Chrysler Group LLC is set to pay off its government loans on Tuesday, saving it more than $300 million a year in interest payments and allowing Fiat to raise its stake in the U.S. automaker to 46 percent, its CEO said.

The move aims to put Chrysler on firmer financial ground and draw it closer to Italy's Fiat SpA , two things investors and bankers said would make Chrysler more attractive in an initial public offering that could come this year or next.

Chrysler raised $7.5 billion in new loans last week. Much of that money, along with $1.3 billion in cash from Fiat, will go toward repaying some $5.9 billion in loans and interest to the U.S. government and $1.6 billion in loan debt to the Canadian government.

Sergio Marchionne, the chief executive of both Chrysler and Fiat, said on Monday the refinancing was a sign of Wall Street's confidence in Chrysler about two years after it emerged from its U.S.-funded bankruptcy and took a federal bailout.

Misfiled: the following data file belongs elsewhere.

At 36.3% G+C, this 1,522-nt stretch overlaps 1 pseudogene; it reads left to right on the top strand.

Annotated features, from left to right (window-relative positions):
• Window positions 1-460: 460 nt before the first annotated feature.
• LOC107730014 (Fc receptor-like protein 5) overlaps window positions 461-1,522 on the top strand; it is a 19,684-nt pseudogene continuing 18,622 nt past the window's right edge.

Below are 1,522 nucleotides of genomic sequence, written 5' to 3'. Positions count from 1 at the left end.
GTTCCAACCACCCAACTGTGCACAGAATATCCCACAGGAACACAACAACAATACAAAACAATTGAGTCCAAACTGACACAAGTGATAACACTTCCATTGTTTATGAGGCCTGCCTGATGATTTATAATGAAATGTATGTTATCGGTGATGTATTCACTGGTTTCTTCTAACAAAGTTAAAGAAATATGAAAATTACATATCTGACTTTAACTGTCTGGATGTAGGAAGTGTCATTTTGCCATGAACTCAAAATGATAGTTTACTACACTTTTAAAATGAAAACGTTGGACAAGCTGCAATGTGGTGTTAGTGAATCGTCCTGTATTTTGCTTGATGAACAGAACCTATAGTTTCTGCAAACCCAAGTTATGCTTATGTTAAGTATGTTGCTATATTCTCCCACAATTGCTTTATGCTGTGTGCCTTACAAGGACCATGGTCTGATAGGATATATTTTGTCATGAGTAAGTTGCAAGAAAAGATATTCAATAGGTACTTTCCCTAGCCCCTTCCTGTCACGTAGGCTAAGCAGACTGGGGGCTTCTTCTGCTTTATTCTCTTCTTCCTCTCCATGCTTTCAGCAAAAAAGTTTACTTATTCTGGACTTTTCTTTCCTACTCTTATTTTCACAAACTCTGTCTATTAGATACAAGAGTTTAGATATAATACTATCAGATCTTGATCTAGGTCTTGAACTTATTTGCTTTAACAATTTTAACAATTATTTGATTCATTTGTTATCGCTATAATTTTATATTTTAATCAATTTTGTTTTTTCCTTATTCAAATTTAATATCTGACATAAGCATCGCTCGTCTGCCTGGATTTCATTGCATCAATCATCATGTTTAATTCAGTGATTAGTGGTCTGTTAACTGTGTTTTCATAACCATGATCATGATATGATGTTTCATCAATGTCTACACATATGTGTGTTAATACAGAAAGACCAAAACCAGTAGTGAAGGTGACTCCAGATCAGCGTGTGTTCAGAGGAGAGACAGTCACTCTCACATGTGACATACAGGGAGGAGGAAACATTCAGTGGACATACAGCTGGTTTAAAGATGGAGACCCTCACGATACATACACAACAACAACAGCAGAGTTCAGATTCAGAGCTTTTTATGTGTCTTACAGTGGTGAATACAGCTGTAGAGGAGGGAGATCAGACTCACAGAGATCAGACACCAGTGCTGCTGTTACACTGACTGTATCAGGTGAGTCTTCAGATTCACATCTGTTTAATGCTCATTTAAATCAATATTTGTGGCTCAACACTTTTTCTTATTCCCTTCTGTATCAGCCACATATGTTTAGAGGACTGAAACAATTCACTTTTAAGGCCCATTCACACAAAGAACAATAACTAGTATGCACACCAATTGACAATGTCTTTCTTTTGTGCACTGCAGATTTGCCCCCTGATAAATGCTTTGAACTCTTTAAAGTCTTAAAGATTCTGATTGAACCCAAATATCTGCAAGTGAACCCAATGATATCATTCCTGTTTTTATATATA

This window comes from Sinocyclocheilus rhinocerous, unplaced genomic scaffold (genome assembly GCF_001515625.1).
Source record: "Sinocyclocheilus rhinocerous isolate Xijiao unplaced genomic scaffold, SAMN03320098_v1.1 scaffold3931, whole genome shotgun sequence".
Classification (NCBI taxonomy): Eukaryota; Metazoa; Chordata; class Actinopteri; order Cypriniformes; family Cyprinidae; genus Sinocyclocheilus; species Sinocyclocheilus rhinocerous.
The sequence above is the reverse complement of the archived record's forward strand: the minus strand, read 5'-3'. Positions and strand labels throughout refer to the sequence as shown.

They (investors) know that we're here to stay, and a lot of them were and are betting on the fact that we're going to be here for a long time, Marchionne said at the grand opening of Fiat's first Michigan dealership in a Detroit suburb.

It is our expectation tomorrow that Chrysler will begin to regain its independence, its accountability to the public markets, as part of the long and painful restructuring process that began back in 2008, Marchionne said.

When asked about the timing of the IPO, he said discussions needed to take place with the healthcare trust affiliated with the United Auto Workers union, known as the VEBA, which wants to cash out its current majority stake in Chrysler.

Their objective is money for the trust, Marchionne said, adding that Chrysler had done a lot of work with the U.S. Securities and Exchange Commission in preparation for an IPO.

Marchionne said that Fiat's current 30 percent stake in Chrysler will rise to 46 percent when it pays off the loans.

It goes up as soon as the money transfers, he said.

He reiterated that Fiat hopes to boost its Chrysler stake further by the end of the year.

He added that over time Fiat could increase its stake to as much as 76 percent in part by acquiring a portion of the stake held by the VEBA.

(Reporting by Ben Klayman; additional reporting by John Crawley in Washington; editing by Carol Bishopric and Tim Dobbyn)